Calculating cosines and analyzing statistical trends may seem like a great way to tap Excel’s brainpower. But what if you want help tracking the movement of small pieces of green paper from one bank account to another? Fortunately, Excel’s no slouch when it comes to dealing with money. In fact, it comes with a slew of financial functions that can help you figure out the bottom line like a pro.
Microsoft designed the majority of Excel’s financial functions to help you determine how numbers change over time. You can use them to track soaring assets or mounting debts. In this chapter, you’ll start by learning the basic concepts, like present value and payment period, which Excel bases all of its financial functions on. Afterwards, you’ll take a close look at some of the most useful financial functions, complete with examples that answer common questions about mortgages, loans, and investments.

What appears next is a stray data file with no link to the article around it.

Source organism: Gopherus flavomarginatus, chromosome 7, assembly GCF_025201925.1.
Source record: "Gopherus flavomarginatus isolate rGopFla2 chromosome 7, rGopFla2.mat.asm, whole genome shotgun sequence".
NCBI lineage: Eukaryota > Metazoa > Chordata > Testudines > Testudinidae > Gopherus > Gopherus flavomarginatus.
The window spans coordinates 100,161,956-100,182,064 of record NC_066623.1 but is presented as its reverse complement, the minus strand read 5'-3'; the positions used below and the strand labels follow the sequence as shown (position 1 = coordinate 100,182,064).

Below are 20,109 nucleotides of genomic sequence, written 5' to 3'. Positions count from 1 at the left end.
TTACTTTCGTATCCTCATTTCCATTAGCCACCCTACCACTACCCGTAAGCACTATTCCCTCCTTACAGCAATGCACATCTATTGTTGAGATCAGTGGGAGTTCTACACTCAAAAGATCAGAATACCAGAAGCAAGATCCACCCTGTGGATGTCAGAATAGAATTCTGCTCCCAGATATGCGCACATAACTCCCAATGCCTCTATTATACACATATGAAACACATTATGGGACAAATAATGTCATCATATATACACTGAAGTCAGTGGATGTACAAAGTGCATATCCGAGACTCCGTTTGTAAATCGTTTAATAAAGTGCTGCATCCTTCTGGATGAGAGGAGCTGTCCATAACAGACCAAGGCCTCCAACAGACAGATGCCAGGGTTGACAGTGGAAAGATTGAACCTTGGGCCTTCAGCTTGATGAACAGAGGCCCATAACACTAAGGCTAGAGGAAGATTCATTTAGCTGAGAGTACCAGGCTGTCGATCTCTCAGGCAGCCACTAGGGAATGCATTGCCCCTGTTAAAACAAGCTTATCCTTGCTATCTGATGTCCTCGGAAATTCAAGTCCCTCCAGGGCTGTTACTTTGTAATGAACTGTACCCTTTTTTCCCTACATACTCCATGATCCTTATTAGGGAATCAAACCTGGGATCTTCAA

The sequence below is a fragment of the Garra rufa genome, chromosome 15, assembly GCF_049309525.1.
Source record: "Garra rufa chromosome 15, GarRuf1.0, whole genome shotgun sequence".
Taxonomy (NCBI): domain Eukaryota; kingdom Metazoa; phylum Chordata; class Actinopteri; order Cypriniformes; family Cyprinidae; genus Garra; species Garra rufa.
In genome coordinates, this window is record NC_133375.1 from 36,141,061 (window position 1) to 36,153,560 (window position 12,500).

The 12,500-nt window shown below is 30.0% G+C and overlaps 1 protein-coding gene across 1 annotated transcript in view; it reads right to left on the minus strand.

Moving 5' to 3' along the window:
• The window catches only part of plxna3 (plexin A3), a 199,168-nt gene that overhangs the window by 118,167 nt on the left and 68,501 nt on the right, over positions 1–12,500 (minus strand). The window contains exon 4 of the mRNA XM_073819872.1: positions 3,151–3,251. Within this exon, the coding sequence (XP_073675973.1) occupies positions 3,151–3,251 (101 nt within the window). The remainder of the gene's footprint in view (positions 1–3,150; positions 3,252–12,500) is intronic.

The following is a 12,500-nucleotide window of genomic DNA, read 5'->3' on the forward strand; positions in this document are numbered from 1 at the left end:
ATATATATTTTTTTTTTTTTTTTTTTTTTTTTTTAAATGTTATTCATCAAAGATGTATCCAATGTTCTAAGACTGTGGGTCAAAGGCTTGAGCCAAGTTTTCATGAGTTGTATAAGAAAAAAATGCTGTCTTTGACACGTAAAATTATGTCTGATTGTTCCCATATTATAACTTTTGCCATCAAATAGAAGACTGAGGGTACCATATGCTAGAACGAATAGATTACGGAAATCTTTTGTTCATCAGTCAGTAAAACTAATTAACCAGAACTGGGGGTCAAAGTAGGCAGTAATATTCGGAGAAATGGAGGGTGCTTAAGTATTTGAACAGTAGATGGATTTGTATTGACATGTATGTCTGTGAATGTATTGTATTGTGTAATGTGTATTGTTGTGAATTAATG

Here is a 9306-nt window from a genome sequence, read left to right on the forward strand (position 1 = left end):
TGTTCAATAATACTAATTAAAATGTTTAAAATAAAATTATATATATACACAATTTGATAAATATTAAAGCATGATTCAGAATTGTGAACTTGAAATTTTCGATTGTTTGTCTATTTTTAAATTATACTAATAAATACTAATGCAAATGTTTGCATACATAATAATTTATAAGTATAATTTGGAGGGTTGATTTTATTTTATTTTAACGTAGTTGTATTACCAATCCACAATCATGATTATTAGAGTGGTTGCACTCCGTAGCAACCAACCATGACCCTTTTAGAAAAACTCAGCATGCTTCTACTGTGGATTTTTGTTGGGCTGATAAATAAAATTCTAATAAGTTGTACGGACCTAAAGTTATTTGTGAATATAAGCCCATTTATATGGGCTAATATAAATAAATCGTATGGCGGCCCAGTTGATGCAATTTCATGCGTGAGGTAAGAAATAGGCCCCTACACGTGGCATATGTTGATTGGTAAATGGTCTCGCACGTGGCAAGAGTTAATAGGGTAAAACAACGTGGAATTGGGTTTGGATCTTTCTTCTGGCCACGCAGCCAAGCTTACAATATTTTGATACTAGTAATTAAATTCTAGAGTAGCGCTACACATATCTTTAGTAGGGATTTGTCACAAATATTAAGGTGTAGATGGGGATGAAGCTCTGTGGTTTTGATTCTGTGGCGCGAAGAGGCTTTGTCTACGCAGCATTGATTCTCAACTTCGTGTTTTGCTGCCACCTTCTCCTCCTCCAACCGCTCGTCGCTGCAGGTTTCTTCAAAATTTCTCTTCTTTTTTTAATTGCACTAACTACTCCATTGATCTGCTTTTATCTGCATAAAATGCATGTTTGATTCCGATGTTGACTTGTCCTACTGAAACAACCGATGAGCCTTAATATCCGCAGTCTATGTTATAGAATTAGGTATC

Before you start using Excel’s financial functions, it helps to understand the financial concepts that lie at the heart of many of these operations. Here are some terms that those wacky accountants love to use:
Present Value (PV). The value of an investment or loan at the very beginning of its life. (Hopefully, after this point, the investment will rise or you’ll begin to pay off the loan.) This number’s also called the principal.
Future Value (FV). The value of an investment or loan at some point in the future.
Rate. The rate at which an investment ...